I inched across the platform, releasing the door from my sweaty fingers, and it slammed shut behind me. When I tried to open it this time, it was locked.

I stepped into the hallway, but instead of a long corridor before me, I gazed at a shortened version, faced with yet another greyish-blue door directly across from me, just like the one I passed through moments before. Had my eyes played tricks on me or had it been there all along?

I had no choice but to but to exit one door and enter the next. The knob turned easily, and as if to say I’d chosen wrongly before, and the door opened to an elegant stairway, the walls and steps a pristine, white marble, with candlesticks mounted on the walls, lighting a path, that wound itself around and around endlessly. I hadn’t been aware that the museum had more than three stories, and in fact, knew I had climbed up just one flight to see the exhibit, remembering it now with the pain in my big toe throbbing the whole way; yet, here there must be at least three, maybe five floors of stairway. 

I gained momentum with each step, winding down and around, not even knowing if I was still in the same building. I recalled a mental picture of the outside of the museum, trying to remember if there was an attachment of some kind and could remember none.

“Is anyone here? Anyone? Hello?” My voice echoed.

As I walked the spiral, I felt like I was drifting, almost carried, and moving faster than I wanted to, and faster than my aching foot would allow me. Don’t give into it, hold it together. Almost there, almost there. Almost where? I found I couldn’t even so much as pause, and gusts of warmth inflated my body like I had been caught in an air pocket, taking one step and falling the next two. Cascading downward, the staircase narrowed, and I needed more air.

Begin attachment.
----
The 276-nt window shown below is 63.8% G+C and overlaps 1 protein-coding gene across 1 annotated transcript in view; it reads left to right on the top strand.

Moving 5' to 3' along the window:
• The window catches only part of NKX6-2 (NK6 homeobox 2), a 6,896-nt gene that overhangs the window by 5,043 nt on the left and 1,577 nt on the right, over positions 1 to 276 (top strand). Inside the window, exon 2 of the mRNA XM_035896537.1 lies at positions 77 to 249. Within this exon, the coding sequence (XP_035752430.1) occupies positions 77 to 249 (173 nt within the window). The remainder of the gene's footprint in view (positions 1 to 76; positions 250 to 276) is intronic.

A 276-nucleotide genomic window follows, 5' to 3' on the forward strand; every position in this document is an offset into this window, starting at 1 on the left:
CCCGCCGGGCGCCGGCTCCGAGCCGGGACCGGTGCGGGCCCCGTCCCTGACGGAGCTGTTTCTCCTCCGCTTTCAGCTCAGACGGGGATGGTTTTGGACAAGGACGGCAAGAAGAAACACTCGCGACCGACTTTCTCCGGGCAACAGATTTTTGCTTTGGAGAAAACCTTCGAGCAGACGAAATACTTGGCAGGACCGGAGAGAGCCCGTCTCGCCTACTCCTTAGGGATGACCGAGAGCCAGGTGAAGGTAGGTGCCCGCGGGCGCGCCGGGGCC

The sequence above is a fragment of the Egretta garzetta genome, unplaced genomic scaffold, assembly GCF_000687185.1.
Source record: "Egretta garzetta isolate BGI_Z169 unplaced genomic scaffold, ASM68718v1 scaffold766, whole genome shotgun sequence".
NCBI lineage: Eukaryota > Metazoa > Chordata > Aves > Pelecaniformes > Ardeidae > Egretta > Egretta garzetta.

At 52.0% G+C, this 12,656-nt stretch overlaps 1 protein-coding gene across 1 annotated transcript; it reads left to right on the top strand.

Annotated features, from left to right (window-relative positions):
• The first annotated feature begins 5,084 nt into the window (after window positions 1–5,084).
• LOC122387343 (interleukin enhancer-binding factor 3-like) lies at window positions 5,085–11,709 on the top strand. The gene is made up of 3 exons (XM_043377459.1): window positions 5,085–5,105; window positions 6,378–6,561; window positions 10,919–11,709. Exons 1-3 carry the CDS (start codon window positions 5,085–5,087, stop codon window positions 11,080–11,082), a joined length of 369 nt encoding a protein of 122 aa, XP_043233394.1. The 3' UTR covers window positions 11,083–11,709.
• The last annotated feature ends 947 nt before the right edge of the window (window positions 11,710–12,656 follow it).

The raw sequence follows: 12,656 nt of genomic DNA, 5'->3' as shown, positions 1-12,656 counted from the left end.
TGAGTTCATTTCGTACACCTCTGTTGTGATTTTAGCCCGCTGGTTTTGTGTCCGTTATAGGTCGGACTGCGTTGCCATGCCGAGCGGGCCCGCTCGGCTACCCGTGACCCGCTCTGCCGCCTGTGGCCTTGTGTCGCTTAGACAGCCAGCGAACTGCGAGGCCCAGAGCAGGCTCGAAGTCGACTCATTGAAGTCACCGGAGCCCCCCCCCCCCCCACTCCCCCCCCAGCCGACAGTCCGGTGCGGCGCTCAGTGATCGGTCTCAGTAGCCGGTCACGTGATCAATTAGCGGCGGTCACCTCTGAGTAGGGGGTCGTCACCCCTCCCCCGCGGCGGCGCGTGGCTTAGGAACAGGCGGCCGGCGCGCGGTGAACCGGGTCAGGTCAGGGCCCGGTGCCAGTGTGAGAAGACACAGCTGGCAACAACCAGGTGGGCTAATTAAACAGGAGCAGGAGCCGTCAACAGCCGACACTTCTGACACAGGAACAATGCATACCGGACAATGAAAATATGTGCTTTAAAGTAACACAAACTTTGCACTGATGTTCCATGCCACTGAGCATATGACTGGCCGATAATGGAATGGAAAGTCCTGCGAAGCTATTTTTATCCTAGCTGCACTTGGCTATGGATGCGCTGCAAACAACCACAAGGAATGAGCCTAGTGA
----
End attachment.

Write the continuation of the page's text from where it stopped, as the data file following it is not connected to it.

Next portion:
Faster, less air, warmth, then heat, spinning around the railing, I felt like I might lose my step and fall, so I grabbed the thick, marble railing and held it as it slid underneath my fingers, friction burning my flesh. The spiral didn’t stop for any floor, and I lost track of how many I’d passed, my disorientation emerging as the ground slipped from beneath me. I reached the bottom with a crash, landing on my side; my cheek hit the cool, smooth wood of the floor.

Faint classical music played in the background. It was a piano, something I’d heard many times. Even if I ended up in the wrong place, I wasn’t alone. A murmuring of voices flowed from a room nearby and the floors creaked with footsteps. I rose, drifting towards their voices and then I saw them all; people milled about, laughing, enjoying themselves, viewing grand art on the walls, and sipping from champagne flutes. A jolt hit me in a deep pocket of my stomach because it was all too familiar. This was the exhibition, the same exact one.